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Rage Yoga Becomes Latest Trend To Let It All F**king Go

in Meditations on Mutations, YD News

As oxymoronic as it sounds, we keep hearing more about rage yoga, and every time we do, this is what we picture:

The Power Of The Mind!


So. OK. We’ll bite. A very rage-less bite. Tell us, what is Rage Yoga?

[reyj yoh-guh] noun: a practice involving stretching, positional exercises and bad humor, with the goal of attaining good health and to become zen as f*ck.

Hm. OK. We appreciate bad humor. Zen AF—the new way of saying follow your bliss? This definition is pulled from what we assume is the official (patent pending?) Rage Yoga website. Combining expletives, loud music and a full-on vent session through asana, Rage Yoga is becoming the hottest new alt yoga practice. How did all this fester into a ball of yogic fury?

Rage Against The Machine

Rage Against The Machine

Rage Yoga founder Lindsay Istace went through a really bad breakup and found that all the fuming and cussing helped her cut loose on the mat.

“I was really hurt, confused and angry…” Istace told Self magazine. “Breakups tend to do that to people! My hurt feelings really began to come out on the mat and suddenly I found myself screaming and swearing a lot during my practice time. At first it seemed crazy but I found that combining the emotional release with my routines really helped!”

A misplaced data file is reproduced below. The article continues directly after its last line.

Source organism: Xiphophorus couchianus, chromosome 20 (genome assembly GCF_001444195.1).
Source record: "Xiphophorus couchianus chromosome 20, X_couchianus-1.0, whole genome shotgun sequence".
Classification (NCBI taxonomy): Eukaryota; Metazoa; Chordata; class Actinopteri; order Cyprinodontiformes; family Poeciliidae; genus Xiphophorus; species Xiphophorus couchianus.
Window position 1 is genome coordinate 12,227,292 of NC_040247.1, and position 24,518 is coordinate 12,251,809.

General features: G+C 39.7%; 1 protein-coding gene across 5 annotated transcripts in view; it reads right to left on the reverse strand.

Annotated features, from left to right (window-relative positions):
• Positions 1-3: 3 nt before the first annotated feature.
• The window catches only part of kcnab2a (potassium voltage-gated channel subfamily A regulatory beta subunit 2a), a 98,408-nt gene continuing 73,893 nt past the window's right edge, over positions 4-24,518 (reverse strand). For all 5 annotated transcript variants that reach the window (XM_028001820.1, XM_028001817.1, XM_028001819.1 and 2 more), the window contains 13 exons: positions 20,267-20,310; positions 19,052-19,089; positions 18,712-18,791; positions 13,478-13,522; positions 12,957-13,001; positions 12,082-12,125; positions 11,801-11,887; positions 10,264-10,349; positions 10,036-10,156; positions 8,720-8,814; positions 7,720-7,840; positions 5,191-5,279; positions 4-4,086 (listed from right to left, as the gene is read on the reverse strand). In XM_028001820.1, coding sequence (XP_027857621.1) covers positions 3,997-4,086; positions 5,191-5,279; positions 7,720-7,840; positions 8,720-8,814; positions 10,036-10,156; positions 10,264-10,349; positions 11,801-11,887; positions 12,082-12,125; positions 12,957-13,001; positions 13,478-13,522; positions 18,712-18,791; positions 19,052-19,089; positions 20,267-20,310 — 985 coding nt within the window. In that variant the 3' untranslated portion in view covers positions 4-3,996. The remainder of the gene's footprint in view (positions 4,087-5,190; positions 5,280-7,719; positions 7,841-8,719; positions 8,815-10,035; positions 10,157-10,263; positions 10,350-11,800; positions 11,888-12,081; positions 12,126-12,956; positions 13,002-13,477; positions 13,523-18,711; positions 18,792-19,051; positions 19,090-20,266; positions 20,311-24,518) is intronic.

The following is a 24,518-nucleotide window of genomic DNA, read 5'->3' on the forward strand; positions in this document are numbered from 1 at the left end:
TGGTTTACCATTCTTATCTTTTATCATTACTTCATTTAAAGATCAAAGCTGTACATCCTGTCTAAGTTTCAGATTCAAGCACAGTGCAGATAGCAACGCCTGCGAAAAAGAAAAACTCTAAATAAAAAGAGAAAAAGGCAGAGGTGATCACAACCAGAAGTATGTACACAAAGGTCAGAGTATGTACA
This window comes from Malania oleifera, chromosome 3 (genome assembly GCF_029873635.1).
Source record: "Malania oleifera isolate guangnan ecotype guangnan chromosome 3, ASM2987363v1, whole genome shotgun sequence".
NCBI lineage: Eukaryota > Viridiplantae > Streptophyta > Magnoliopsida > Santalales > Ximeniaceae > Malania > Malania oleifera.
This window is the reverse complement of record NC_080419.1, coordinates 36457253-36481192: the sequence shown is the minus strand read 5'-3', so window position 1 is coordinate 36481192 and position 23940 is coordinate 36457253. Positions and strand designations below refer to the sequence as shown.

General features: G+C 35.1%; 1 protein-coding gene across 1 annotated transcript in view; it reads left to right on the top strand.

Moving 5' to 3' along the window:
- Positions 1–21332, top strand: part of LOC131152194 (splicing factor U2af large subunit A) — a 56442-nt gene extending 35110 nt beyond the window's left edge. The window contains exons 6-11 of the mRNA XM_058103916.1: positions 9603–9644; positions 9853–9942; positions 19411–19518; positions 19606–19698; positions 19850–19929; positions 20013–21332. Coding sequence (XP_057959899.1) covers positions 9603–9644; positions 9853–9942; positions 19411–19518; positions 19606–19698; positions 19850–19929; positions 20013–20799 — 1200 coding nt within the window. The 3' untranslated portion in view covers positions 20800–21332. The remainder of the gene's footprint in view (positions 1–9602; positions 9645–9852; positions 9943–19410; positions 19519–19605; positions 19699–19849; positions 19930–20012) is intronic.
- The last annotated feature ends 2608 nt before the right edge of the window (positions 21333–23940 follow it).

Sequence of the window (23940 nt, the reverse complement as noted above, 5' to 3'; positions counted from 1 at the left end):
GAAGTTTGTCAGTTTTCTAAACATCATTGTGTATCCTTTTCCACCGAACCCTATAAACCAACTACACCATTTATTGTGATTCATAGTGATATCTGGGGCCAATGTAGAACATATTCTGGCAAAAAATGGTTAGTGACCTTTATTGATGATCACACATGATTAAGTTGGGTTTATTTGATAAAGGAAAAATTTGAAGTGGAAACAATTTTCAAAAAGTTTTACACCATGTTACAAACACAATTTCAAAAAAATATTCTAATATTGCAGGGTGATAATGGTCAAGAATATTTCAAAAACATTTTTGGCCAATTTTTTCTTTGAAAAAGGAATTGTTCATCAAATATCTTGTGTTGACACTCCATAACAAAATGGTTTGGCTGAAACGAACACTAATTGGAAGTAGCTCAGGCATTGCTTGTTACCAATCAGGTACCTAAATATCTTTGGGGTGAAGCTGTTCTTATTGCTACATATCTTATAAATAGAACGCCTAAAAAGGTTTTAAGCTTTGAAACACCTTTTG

Istace, a trained contortionist and proud foul-mouther, offers her classes twice a week at a pub (naturally) in Calgary, Canada. According to the website, she received her yoga credits via an online training from the devil-horned yogapreneur herself, Sadie Nardini. So, you know, rock n roll and what not \m/

As far as raging on the yoga mat, we get it. What a release. There are other yoga studios and teachers forgoing the yin for the yang, and trends like Death Metal Yoga shedding light on our dark side, so to speak. But we have to wonder what teaching, or even attending, that type of class on a regular basis does to your emotional state—would it start to have the opposite effect? In any case, the appeal is there. Especially these days.

Rage Yoga. For when you can’t even.

(This video actually makes it seem way tamer than described. And more beertastic.)



11 comments… add one
  • dave

    Do we want to feed our disorders. Or try to heal them?

  • C

    The narration in that video is so hilariously college-radio monotone.

  • Heal them.

  • Big Om Daddy

    I’m think of starting a Guns N Yoga class at the shooting range. We can pose in asanas and shoot at the same time.

  • paly

    no rage in the video, just hanging out in a basement with booze and pretense of wit. kids these days!

    • VQ2

      I could get behind the “wit” part, pretense or none … yoga is so asocial that I don’t mind the allowance of conversation; assuming that the rest of the practice does not force talking just to keep the students in emotional solidarity in the face of the “mighty, fierce, to-be-feared teacher-guru”.

      Booze on the other hand; um, I’ve been a teetotaler for a long time now (medical problems – not A.A.) … never have needed booze, in any great measure, to loosen up. But I’m cool in every measure with the drinking.

  • This is laughable. It is just a gimmick and a sham.

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